Photograph of one of the carved putti, with butterfly-like wings and flowers in its hair

However, that was all in the future when the architect designed the stylish and playful Saint Bartholomew House. Let's finish by noting the unusual putto on the right of the doorway: as Chris Partridge of Ornamental Passions points out, this charcater appears to have butteryfly-style wings and flowers in their hair.

Wednesday 1 September 2021

Durham Cathedral: seeking sanctuary


Photograph of the Durham Cathedral sanctuary knocker: a metal face, demonic in appearance, with a ring in its mouth, on a heavy wooden door.

The rather demonic-looking monster might seem an unlikely face to find on the door of Durham Cathedral. The metal knocker was designed to deter evil from the Cathedral, maintaining it as a place of sanctuary. 

In fact, the name of this sanctuary knocker refers to the very specific concept of sanctuary in the middle ages. A person who had committed an offence could seek sanctuary in the church for a relatively short period - weeks rather than months - during which they could choose either trial or exile. In other words, it was a time to get their affairs in order and decide on their future rather than an indefinite escape from the consequences of their actions. Only in the fifteenth century would Durham Cathedral be able to offer permanent sanctuary to debtors and wrongdoers - a privilege limited to certain important churches who held a royal charter. However, it was a sort of imprisonment: the sanctuary-seeker was only immune from arrest while within the cathedral precincts, and had to have the means to support themselves there since they were unlikely to find work.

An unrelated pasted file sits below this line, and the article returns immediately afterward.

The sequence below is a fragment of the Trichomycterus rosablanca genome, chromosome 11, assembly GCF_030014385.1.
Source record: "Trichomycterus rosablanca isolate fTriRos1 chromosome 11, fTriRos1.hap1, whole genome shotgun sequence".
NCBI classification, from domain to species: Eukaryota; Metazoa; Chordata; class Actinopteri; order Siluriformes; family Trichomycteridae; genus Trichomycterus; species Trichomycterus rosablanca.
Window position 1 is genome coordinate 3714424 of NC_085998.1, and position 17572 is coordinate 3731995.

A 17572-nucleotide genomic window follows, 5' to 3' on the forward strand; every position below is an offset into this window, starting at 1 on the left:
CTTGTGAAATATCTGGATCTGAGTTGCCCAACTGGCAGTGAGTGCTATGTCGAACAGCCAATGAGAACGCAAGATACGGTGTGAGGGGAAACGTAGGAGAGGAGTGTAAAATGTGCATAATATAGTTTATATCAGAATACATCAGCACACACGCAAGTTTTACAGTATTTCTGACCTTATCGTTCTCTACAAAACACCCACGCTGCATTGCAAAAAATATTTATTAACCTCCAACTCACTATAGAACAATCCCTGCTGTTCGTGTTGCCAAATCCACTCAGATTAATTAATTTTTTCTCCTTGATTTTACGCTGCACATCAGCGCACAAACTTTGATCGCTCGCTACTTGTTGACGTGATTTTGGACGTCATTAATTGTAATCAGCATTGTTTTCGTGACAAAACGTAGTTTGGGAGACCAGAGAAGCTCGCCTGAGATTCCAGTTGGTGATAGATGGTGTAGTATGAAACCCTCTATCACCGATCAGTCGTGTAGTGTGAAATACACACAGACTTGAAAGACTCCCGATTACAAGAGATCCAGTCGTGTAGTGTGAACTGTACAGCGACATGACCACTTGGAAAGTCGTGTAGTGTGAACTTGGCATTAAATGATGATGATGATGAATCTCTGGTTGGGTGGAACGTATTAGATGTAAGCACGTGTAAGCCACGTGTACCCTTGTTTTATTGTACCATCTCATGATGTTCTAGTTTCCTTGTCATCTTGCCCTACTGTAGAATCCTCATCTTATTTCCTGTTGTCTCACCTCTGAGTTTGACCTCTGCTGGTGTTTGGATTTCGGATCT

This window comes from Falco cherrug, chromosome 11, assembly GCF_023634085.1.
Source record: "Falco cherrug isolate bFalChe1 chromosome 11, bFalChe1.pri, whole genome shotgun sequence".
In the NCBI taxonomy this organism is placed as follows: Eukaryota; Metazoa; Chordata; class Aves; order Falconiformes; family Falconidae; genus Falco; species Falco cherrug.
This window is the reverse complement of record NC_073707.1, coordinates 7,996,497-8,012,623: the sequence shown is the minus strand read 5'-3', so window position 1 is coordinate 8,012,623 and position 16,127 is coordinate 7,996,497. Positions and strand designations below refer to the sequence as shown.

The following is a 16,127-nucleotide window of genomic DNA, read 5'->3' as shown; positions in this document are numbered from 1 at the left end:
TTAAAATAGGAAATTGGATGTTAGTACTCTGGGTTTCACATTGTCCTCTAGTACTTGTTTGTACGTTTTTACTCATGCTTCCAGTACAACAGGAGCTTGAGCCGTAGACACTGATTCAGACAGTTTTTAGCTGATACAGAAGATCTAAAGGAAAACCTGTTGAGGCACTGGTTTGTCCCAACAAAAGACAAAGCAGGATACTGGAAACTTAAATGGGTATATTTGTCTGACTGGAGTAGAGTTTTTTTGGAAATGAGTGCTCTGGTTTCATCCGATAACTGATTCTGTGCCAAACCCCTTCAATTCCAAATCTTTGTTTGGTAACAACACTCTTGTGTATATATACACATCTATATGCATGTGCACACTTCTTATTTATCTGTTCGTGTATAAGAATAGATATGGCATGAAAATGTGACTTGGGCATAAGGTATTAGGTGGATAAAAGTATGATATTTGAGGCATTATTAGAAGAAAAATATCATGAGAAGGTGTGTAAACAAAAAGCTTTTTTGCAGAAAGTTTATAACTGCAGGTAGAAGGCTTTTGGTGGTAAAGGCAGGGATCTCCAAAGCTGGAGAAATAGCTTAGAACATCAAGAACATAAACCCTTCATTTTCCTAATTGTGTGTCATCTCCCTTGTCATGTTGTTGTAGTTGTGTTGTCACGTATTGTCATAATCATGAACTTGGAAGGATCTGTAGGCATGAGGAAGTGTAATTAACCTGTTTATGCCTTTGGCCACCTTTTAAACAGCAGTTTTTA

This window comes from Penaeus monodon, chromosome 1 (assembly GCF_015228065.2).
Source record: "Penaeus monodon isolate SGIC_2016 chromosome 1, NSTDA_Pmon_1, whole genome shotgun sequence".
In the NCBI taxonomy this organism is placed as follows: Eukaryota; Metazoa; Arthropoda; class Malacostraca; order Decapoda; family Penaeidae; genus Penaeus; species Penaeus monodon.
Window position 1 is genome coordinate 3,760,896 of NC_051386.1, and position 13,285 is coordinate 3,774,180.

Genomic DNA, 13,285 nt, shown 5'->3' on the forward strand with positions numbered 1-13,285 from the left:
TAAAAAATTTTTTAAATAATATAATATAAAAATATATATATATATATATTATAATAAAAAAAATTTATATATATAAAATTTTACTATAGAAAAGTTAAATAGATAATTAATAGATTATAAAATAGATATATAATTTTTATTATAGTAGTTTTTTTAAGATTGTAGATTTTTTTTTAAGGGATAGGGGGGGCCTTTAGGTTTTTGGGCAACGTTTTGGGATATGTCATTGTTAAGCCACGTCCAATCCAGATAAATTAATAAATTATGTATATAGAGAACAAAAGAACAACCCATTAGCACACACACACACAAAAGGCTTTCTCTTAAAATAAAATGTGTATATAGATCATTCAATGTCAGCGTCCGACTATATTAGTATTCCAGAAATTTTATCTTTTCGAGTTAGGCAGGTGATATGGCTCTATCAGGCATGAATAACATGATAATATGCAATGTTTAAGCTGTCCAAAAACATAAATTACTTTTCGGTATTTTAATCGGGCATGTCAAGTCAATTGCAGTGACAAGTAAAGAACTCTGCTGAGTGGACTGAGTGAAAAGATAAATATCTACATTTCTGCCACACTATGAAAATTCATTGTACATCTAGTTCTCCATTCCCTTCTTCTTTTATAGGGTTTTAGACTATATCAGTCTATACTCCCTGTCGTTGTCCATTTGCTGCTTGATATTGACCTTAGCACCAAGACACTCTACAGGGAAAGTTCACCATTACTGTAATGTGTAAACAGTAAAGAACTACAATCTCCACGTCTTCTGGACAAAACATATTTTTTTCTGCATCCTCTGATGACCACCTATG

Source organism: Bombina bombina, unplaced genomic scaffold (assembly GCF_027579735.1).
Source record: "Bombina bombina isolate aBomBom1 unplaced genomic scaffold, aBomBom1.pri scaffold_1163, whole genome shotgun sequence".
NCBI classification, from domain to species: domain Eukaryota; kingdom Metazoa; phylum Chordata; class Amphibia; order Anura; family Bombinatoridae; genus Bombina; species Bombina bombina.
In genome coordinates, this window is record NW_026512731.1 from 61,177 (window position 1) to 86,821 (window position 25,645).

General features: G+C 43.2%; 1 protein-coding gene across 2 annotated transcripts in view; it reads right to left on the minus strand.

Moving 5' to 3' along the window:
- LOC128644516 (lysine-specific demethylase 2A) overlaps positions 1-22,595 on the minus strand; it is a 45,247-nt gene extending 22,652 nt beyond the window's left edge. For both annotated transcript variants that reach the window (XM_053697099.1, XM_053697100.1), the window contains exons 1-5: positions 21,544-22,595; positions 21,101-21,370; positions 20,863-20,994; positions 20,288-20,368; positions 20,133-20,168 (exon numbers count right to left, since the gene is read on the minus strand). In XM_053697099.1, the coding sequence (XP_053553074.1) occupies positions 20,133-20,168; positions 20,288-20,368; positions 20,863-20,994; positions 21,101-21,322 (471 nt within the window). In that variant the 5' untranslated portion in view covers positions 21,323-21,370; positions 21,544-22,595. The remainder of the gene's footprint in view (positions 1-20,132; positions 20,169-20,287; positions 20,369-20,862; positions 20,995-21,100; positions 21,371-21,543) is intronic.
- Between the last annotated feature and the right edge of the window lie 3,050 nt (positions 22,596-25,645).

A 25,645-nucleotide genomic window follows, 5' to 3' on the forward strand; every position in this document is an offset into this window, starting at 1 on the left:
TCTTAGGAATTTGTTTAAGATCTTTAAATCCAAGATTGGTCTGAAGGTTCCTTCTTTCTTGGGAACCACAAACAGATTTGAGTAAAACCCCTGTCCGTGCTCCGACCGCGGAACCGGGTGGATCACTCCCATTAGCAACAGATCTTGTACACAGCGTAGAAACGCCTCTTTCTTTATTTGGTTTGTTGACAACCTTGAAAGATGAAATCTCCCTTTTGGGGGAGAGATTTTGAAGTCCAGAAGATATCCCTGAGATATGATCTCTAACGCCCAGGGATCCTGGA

The knocker now on the door is a replica of the twelfth-century original - still in the cathedral, but now kept in its museum rather than exposed to the elements.

Friday 23 July 2021

Porlock Hill's listed AA box

 The AA box was once a familiar sight to Britain's motorists. When cars were both less numerous and more unreliable, these distinctive black and yellow structures offered help and reassurance to members of the Automobile Association. From their introduction in 1912 until 1919, each box was staffed by a sentry who would assist motorists with directions, first aid, and roadside repairs. Thereafter, the boxes had several functions, acting as shelters for road patrols, numbered landmarks for stranded motorists to pinpoint their location when calling for help from the dedicated phone inside, and stores for helpful items such as lights, fire extinguishers and maps. (Members had a key to access them.)

Photograph of a square, black wooden structure with yellow-painted edges, set behind a low wall with trees behind it. There are signs on it including an AA logo, 'PORLOCK HILL', and 'BOX 137'